Label/Year: Clean Feed, 2017
Lineup - Joe McPhee: tenor saxophone, pocket trumpet; Pascal Niggenkemper: double bass; Stale Liavik Solberg: drums and percussion.
Multi-reedist Joe McPhee, a respected artist of the New York free jazz movement, has been around for five decades, demonstrating that his procedures are filled with as much irreverence as freedom. Prolific and self-taught, he has been an influence for many adventurous musicians of multiple generations.
Imaginary Numbers, his most recent album on the Lisbon-based label Clean Feed, comprises three free-form improvised pieces recorded live at Jack in Brooklyn on December 13th, 2015. The musical content bursts with high-caliber sounds exerted by his robust international trio, which features the German-French double bassist Pascal Niggenkemper and the Norwegian drummer Stale Liavik Solberg.
They start off with “I”, an extended piece with almost 24 minutes, where McPhee starts by sibilating, squeaking, and holding discussions on the pocket trumpet, while the drummer is kept busy with erratic rim shots, programmatic scraping, and wet snare tonalities that feel enchantingly adherent. Passing through different moods and rhythmic variations, the tune benefits from Niggenkemper's beautifully jagged textures, whether bowing enthusiastically or projecting dried bass mechanizations through consecutive athletic plucks. Taking advantage of the solid rhythmic alliance of his associates, McPhee unleashes rough-edged saxophone attacks, occasional cutting shrills, and even some easy melody that was particularly reserved for the beginning of his improvisation and the tune’s the last section.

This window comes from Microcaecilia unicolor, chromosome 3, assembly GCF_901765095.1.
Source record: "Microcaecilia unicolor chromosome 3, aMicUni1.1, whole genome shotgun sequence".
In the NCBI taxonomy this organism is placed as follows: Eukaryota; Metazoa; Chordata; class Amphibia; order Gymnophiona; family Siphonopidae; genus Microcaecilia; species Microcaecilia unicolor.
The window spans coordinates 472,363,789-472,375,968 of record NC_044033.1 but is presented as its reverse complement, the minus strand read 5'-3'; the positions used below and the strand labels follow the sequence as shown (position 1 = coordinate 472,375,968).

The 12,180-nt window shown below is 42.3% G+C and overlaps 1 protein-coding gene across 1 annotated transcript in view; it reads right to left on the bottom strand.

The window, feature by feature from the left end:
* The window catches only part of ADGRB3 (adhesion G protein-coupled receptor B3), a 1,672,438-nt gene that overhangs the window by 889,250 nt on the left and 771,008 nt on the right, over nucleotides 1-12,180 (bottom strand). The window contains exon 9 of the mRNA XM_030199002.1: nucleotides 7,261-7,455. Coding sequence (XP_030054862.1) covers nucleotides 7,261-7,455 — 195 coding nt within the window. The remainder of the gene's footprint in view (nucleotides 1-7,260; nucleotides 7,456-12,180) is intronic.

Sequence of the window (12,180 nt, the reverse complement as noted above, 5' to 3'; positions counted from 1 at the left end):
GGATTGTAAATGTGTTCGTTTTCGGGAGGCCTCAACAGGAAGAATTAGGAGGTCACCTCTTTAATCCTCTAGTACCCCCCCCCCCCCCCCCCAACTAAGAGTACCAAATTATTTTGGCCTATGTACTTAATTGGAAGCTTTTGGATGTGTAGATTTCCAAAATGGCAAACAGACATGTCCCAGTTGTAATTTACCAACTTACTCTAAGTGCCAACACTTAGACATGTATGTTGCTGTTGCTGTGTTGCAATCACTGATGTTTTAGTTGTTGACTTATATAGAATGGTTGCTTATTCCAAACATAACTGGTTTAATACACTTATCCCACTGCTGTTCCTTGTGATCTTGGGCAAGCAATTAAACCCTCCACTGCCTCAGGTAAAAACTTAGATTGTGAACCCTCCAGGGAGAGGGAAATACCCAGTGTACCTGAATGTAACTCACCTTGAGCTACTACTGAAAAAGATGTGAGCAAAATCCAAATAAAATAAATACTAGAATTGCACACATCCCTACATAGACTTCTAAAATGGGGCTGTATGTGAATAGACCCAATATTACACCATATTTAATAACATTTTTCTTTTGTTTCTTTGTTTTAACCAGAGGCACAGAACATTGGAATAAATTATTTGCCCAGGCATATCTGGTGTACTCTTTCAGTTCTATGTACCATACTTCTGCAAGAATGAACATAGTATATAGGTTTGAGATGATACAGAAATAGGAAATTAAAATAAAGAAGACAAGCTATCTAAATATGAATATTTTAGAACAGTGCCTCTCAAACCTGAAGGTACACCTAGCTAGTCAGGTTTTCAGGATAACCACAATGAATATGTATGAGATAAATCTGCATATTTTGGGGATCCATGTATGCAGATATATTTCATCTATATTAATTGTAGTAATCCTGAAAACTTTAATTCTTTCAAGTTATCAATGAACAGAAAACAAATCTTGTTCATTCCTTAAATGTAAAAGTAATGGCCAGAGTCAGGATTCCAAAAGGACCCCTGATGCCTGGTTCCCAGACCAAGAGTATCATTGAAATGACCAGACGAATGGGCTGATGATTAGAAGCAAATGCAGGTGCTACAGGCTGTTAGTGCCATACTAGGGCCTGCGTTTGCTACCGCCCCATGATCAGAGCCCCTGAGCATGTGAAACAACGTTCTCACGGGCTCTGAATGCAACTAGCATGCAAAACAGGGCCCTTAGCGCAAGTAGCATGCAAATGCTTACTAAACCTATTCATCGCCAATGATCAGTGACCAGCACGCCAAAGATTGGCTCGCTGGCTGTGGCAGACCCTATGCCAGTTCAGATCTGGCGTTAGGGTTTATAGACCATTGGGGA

If the latter piece lets us identify some phrasal twitches of Coltrane, the following one, entitled “A Supreme Love” (an obvious dedication to the ‘giant’ and his masterpiece A Love Supreme), sounds pretty suggestive with McPhee invoking his idol, but also following his own voice, hurling mighty sonic waves with a heavy timbre. The tune starts with a variety of percussive sounds, from chimes to screeches to bass grunts, becoming a rhythmically spunky workout along the way and ending in a phantasmagoric pool of wails and creaks.
“Zero” closes the session, gradually evolving from a quiet percussive setting into a tempestuous sprawling of rhythm and tonality defined by cacophonous sax assaults on top of a dense carpet weaved by bass and drums. It all becomes playful and temperate by the end.
With a titanic obstinacy for sound exploration and a virtuosic spontaneity to create tense atmospheres, this powerhouse trio channels bulky transferences of energy into our ears.
01 - I ► 02 - A Supreme Love (For John Coltrane)